The state is quite a mix. It's largely rural but there's an urban corridor along the east side of Puget Sound that's about sixty miles long, from Everett (US Navy, sawmill, Boeing) in the north through Seattle and environs (world-class port, US Navy at Bremerton shipyard, Microsoft the Evil Empire, Amazon, Boeing, fishing, and on and on--oh, and Starbucks) to Tacoma in the south (major port, oil refinery, don't know about the smelter.) There's also McChord AFB and Fort Lewis Army base (tanks!) south of Tacoma--these are large bases and host out-of-area operations--and what used to call itself the most scenic ground zero in the world: Bangor nuclear-sub base a ways on the other side of Puget Sound, with a beautiful view of the Olympics and security that is really scary. There's a US Navy air station (recon) on Whidbey Island, to the west and north from Everett and south from Anacortes. Spokane, on the east side of the state next to Idaho (Famous Potatoes) has a large Air Force presence but I'm not familiar with it.
I don't know the head count but the DOD has a huge presence here, and it's famously thirsty for petroleum products.
West of the Cascades and outside that urban corridor most of Washington is farmland and forest and small towns, in my experience, until you get up to the big refineries at Anacortes and near Bellingham, almost to the Canadian border; south near Vancouver (the one on the Columbia) is a small urban conglomeration that is to some extent a suburb of Portland, Oregon, which is just across the river.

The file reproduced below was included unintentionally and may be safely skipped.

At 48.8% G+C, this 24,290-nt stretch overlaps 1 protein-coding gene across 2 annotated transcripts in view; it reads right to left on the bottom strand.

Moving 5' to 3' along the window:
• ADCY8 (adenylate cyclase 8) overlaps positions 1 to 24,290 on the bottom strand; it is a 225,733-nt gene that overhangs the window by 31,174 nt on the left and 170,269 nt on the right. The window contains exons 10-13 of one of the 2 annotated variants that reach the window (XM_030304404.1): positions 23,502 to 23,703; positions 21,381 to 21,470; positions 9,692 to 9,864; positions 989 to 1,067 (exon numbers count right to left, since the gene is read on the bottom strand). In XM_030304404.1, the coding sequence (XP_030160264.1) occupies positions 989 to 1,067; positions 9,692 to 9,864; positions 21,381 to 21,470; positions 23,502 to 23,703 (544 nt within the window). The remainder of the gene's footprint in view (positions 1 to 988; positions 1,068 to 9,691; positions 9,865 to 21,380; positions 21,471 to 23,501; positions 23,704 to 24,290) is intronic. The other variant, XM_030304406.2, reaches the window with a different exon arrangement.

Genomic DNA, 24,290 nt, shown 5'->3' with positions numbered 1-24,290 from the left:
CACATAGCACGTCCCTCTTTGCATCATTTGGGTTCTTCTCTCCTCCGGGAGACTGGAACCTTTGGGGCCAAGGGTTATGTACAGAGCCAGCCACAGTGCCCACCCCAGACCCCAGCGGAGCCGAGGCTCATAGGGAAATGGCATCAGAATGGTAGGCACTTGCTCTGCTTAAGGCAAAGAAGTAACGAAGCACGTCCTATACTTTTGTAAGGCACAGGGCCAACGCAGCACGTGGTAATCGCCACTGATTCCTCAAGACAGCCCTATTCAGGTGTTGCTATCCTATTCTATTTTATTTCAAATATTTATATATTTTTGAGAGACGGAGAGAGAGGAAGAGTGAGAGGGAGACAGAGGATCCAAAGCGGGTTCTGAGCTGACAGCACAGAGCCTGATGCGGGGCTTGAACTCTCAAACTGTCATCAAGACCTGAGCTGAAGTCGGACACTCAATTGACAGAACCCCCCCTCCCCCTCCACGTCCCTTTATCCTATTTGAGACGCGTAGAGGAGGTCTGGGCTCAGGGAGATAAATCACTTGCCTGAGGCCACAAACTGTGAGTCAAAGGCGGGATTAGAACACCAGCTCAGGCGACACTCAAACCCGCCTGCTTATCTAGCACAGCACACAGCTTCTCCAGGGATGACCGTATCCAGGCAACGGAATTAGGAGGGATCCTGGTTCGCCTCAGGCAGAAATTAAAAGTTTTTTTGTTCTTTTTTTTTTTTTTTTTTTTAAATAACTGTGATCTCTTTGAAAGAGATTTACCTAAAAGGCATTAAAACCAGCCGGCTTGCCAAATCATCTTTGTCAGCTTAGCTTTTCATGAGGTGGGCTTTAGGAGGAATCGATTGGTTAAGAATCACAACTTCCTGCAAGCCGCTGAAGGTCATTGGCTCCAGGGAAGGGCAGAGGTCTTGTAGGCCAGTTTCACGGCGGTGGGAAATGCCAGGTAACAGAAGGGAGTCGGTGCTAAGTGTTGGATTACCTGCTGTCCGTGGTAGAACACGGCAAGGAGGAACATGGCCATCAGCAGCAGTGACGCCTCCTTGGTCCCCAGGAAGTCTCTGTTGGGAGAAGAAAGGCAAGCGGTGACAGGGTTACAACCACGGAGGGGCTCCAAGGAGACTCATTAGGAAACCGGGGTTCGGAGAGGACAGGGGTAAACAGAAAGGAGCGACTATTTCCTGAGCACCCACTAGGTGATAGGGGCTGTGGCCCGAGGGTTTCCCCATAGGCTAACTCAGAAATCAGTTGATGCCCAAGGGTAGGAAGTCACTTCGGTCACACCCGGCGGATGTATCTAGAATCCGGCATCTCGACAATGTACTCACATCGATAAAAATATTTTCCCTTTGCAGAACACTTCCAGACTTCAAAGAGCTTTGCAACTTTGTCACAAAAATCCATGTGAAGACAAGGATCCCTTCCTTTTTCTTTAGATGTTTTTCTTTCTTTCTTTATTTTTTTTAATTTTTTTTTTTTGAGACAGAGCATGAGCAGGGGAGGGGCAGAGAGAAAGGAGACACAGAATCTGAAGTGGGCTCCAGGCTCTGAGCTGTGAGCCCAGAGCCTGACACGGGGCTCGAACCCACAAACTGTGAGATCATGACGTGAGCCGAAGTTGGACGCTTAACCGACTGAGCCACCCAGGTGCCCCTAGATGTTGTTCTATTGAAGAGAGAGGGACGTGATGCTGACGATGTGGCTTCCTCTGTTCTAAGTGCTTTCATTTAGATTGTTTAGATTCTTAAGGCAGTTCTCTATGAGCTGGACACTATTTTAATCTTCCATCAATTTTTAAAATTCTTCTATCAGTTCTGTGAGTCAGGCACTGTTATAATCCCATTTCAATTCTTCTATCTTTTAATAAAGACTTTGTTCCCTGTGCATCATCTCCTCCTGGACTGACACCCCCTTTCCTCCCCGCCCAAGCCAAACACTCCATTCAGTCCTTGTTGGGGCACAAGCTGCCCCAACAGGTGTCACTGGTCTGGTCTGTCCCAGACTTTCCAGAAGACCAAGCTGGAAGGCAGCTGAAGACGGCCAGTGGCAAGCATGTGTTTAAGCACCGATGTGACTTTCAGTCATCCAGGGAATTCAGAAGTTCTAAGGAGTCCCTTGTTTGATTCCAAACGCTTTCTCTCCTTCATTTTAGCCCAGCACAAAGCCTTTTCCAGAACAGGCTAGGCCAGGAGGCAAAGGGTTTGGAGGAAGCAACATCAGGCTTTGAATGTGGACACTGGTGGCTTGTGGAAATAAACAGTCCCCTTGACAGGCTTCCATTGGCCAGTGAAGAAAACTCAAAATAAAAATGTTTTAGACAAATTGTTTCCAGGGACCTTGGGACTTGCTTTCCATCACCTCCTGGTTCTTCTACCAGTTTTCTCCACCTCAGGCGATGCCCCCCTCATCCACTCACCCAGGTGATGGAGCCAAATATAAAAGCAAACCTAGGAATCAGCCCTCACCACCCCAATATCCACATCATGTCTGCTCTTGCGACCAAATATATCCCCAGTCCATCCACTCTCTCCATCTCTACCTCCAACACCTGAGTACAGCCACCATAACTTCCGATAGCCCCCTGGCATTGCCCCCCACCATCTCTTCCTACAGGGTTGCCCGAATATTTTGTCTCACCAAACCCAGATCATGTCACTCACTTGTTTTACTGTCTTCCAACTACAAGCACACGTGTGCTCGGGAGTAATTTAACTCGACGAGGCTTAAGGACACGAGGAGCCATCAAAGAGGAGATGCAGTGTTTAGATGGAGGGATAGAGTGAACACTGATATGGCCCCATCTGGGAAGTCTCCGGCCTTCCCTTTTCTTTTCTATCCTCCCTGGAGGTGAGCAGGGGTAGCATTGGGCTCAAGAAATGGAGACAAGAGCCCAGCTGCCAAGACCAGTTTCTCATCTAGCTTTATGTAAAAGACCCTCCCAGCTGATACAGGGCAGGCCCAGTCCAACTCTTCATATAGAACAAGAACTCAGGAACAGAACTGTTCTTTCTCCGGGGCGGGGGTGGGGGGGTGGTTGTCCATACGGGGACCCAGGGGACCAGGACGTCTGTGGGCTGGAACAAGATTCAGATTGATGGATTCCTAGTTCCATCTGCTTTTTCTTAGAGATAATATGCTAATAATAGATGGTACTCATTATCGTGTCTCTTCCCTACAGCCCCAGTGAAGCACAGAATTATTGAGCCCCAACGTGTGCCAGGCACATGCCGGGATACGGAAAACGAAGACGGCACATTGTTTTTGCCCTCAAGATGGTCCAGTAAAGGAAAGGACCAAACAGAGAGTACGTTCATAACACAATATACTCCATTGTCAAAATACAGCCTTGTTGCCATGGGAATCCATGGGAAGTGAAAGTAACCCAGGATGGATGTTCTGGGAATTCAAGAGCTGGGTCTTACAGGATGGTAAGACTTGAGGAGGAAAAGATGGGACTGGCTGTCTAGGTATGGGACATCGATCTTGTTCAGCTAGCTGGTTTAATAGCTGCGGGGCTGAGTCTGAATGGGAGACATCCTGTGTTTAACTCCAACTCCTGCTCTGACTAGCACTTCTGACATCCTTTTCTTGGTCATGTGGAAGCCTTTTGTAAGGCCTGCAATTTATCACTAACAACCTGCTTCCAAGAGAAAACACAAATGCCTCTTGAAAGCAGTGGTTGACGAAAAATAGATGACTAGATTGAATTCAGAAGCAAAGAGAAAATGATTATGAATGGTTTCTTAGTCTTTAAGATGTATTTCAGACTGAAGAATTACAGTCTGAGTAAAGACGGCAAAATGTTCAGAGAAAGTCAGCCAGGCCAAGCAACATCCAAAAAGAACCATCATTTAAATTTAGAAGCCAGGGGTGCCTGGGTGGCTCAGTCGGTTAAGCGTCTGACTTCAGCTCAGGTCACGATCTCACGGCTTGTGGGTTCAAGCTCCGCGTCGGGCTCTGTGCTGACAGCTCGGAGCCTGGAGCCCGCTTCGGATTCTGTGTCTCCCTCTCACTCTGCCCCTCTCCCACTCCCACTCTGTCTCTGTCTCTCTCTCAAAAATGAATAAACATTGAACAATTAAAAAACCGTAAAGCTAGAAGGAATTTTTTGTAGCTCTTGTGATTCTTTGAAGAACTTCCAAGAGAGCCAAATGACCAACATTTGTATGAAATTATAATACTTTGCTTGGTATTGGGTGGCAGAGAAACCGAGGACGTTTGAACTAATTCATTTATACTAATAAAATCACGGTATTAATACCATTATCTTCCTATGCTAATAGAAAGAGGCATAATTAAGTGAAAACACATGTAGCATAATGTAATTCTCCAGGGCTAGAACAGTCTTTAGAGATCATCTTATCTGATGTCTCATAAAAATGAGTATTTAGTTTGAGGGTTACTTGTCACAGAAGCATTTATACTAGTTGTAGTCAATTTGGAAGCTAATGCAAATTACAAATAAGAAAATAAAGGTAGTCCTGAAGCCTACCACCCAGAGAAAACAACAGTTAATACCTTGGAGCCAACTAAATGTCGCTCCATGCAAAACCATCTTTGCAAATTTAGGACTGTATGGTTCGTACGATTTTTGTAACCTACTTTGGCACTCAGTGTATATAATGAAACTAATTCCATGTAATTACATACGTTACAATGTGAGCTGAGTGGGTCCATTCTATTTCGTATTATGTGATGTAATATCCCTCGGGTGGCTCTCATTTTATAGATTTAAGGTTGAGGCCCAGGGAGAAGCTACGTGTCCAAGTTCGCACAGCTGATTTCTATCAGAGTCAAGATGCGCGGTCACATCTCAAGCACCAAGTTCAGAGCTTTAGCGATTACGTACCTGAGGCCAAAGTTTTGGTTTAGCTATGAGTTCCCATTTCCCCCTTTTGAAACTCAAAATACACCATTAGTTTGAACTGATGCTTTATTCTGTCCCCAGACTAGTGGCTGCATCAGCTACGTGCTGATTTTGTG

East of the Cascades is the West (we're in the Northwest on the west side.) There are two ways to tell once you crest the range and begin to descend: The trees begin to be Ponderosa pines, and your radio begins to twang ("Momma nearly died when Paw burned the house down in a drunk but it saved us from foreclosure, Praise be!") Much of it is sparsely populated semi-arid range land and farmland until you're almost to Idaho and the forest starts, except about the northern (at a guess) third, south of the border with Canada, which is forest. The Palouse wheat country is over toward Idaho and south of Spokane; China buys a lot of the wheat for noodles, bless their hearts. The Army is out near Yakima with a large firing range, and nearby is the Hanford nuclear reservation, where we keep the leaking waste casks so the radioactive ground water makes it to the Columbia where no-one will much notice. One of the local high school football teams has mushroom clouds on their helmets, unless they've abandoned that telling little touch.
The upshot is that there's a surprisingly large Federal presence here, in the form of the DOD and the Department of Energy. (The Bonneville Power Administration dams along the Columbia produce a lot of electricity and Grand Coulee Dam (the locals call it Disney Dam,) the top tourist destination in the state, uses some of it for a sound and light show. A lot of the remainder is exported.) East of the Cascades distances are long and pickup trucks numerous--well, you know what it's like. It's the West. And it votes conservative. Not a lot of them tree-huggers; (not a lot of them trees, in much of it). Pretty conservative in the forests up toward Canada, too, what with lumber and farming, but I've worked a lot in the West to the East of here and haven't encountered a lot of narrow-mindedness. Idaho is there for that.
I'm not surprised that the state produces a lot of GHG--those are your tax dollars and mine, helping to keep us safe and prosperous.